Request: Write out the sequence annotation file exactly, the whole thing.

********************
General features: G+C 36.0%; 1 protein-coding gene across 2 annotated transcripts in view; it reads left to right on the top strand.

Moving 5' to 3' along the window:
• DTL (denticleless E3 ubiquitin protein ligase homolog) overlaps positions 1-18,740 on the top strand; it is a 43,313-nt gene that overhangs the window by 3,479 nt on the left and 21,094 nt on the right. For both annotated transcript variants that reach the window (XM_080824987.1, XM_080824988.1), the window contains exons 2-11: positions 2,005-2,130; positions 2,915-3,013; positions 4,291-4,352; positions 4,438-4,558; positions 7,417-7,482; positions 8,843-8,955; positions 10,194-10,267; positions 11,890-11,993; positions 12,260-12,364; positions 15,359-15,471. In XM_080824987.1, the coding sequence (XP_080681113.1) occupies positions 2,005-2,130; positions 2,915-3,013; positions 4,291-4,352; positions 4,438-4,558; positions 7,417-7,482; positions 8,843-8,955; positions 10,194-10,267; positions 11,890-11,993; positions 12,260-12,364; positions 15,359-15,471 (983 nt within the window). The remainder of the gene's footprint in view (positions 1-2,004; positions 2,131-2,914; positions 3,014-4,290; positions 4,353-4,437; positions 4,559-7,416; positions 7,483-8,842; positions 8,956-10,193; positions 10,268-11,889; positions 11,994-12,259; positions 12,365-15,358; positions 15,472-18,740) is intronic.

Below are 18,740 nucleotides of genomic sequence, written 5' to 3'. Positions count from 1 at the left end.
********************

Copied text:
General features: G+C 36.0%; 1 protein-coding gene across 2 annotated transcripts in view; it reads left to right on the top strand.

Moving 5' to 3' along the window:
• DTL (denticleless E3 ubiquitin protein ligase homolog) overlaps positions 1-18,740 on the top strand; it is a 43,313-nt gene that overhangs the window by 3,479 nt on the left and 21,094 nt on the right. For both annotated transcript variants that reach the window (XM_080824987.1, XM_080824988.1), the window contains exons 2-11: positions 2,005-2,130; positions 2,915-3,013; positions 4,291-4,352; positions 4,438-4,558; positions 7,417-7,482; positions 8,843-8,955; positions 10,194-10,267; positions 11,890-11,993; positions 12,260-12,364; positions 15,359-15,471. In XM_080824987.1, the coding sequence (XP_080681113.1) occupies positions 2,005-2,130; positions 2,915-3,013; positions 4,291-4,352; positions 4,438-4,558; positions 7,417-7,482; positions 8,843-8,955; positions 10,194-10,267; positions 11,890-11,993; positions 12,260-12,364; positions 15,359-15,471 (983 nt within the window). The remainder of the gene's footprint in view (positions 1-2,004; positions 2,131-2,914; positions 3,014-4,290; positions 4,353-4,437; positions 4,559-7,416; positions 7,483-8,842; positions 8,956-10,193; positions 10,268-11,889; positions 11,994-12,259; positions 12,365-15,358; positions 15,472-18,740) is intronic.

Below are 18,740 nucleotides of genomic sequence, written 5' to 3'. Positions count from 1 at the left end.